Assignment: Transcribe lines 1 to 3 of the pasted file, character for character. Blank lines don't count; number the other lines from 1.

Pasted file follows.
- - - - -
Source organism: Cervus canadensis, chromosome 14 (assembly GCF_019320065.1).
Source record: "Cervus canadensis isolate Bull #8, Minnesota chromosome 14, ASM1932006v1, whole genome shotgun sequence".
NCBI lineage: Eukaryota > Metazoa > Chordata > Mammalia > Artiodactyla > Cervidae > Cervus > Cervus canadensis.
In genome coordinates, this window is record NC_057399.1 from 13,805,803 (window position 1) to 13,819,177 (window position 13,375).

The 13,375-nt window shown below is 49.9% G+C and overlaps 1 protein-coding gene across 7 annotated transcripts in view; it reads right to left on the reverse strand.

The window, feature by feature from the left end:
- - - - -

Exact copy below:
Source organism: Cervus canadensis, chromosome 14 (assembly GCF_019320065.1).
Source record: "Cervus canadensis isolate Bull #8, Minnesota chromosome 14, ASM1932006v1, whole genome shotgun sequence".
NCBI lineage: Eukaryota > Metazoa > Chordata > Mammalia > Artiodactyla > Cervidae > Cervus > Cervus canadensis.